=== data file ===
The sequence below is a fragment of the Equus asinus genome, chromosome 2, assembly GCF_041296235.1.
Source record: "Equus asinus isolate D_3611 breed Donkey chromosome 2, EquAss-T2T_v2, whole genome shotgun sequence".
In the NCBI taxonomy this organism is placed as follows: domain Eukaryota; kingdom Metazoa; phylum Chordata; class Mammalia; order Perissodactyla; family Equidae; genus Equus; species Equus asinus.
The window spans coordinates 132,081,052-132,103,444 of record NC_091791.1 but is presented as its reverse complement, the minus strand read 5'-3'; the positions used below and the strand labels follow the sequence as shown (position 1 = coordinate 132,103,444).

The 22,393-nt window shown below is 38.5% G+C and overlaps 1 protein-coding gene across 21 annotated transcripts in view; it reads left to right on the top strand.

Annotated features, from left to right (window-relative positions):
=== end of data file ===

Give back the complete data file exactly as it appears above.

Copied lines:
The sequence below is a fragment of the Equus asinus genome, chromosome 2, assembly GCF_041296235.1.
Source record: "Equus asinus isolate D_3611 breed Donkey chromosome 2, EquAss-T2T_v2, whole genome shotgun sequence".
In the NCBI taxonomy this organism is placed as follows: domain Eukaryota; kingdom Metazoa; phylum Chordata; class Mammalia; order Perissodactyla; family Equidae; genus Equus; species Equus asinus.
The window spans coordinates 132,081,052-132,103,444 of record NC_091791.1 but is presented as its reverse complement, the minus strand read 5'-3'; the positions used below and the strand labels follow the sequence as shown (position 1 = coordinate 132,103,444).

The 22,393-nt window shown below is 38.5% G+C and overlaps 1 protein-coding gene across 21 annotated transcripts in view; it reads left to right on the top strand.

Annotated features, from left to right (window-relative positions):